Police in Kinshasa banned political rallies Saturday after supporters of the incumbent, President Joseph Kabila, clashed with those supporting his main rival, Etienne Tshisekedi.

President Kabila canceled his rally, but Mr. Tshisekedi vowed to defy the ban and hold his rally in Kinshasa's largest stadium.  Thousands of people gathered at the Kinshasa airport to meet him on arrival, but police prevented his entourage from leaving the airport.

Security troops used tear gas and water cannon to disperse the crowds. Witnesses reported hearing gun shots and seeing bodies.

Earlier Saturday police used force to disperse crowds in central Kinshasa.  Sporadic gun shots were heard throughout the day and plumes of smoke billowed in several places.

In previous campaigning, supporters of the two politicians have clashed in the capital and in the country's second-largest city, Lubumbashi. 

Ten candidates are challenging President Kabila in Monday's presidential election, and more than 18,000 people are running for 500 seats in the national assembly.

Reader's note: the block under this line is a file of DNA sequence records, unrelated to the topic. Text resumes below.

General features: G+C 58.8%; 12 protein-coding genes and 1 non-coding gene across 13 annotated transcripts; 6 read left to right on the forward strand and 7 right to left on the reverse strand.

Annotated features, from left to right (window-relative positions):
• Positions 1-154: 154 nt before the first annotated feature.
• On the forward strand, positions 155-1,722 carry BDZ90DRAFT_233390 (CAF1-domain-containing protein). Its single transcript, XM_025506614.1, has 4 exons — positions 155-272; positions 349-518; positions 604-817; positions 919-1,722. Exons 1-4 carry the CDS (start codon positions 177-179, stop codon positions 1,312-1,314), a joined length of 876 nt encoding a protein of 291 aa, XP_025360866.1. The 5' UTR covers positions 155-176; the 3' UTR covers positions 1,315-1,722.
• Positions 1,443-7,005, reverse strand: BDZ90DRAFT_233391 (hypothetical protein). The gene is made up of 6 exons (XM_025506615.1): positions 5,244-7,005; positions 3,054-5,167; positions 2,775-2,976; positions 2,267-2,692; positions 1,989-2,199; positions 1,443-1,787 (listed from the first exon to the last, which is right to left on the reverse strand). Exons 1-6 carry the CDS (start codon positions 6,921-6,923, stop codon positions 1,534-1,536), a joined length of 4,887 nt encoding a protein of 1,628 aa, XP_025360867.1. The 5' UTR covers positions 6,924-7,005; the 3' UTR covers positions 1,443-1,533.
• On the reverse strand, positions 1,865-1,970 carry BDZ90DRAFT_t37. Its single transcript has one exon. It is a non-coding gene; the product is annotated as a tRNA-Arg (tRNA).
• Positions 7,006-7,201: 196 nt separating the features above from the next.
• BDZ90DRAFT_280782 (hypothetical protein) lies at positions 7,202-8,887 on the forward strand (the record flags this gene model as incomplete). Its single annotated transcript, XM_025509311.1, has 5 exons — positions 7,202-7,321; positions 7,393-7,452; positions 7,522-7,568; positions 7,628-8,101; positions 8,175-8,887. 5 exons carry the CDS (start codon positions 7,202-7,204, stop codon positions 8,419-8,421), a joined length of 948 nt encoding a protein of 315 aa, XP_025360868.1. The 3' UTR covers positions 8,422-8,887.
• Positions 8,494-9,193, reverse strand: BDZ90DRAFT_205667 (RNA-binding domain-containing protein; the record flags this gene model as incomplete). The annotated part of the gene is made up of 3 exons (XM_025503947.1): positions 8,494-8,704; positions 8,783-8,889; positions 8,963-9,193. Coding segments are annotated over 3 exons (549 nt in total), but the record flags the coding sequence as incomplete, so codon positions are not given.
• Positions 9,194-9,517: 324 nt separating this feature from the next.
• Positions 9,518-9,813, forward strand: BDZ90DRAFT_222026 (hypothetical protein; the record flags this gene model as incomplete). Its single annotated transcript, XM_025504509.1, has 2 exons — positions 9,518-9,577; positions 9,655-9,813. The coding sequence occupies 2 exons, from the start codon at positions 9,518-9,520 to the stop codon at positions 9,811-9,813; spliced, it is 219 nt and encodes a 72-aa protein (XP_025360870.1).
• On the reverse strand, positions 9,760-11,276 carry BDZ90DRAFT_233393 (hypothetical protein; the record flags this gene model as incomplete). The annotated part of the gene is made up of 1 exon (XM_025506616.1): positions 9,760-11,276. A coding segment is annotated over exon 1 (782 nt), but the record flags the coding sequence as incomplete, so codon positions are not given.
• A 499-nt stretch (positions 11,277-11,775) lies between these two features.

Political analysts in Congo believe Mr. Kabila will win re-election, partly because much of the opposition vote will be split among three candidates.

The United States, European Union and United Nations have expressed concern about election-related unrest and violence, and the International Criminal Court has said it will prosecute any perpetrators of election-related crimes.

Mr. Kabila has been president since 2001, when he took office after the death of his father, Laurent.  He won the country's last presidential election in 2006.

Some information for this report was provided by AP, AFP and Reuters.

You May Like

UN: 1 Million Somalis at Risk of Hunger

Group warns region is in dire need of humanitarian aid, with at least 200,000 children under age of five acutely malnourished as drought hits southern, central part of nation More

Human Rights Groups Allege Supression of Freedoms in Thailand

Thailand’s military, police have suppressed release of independent report assessing human rights in kingdom during first 100 days of latest coup More

Jennifer Lawrence Contacts FBI After Nude Photos Hacked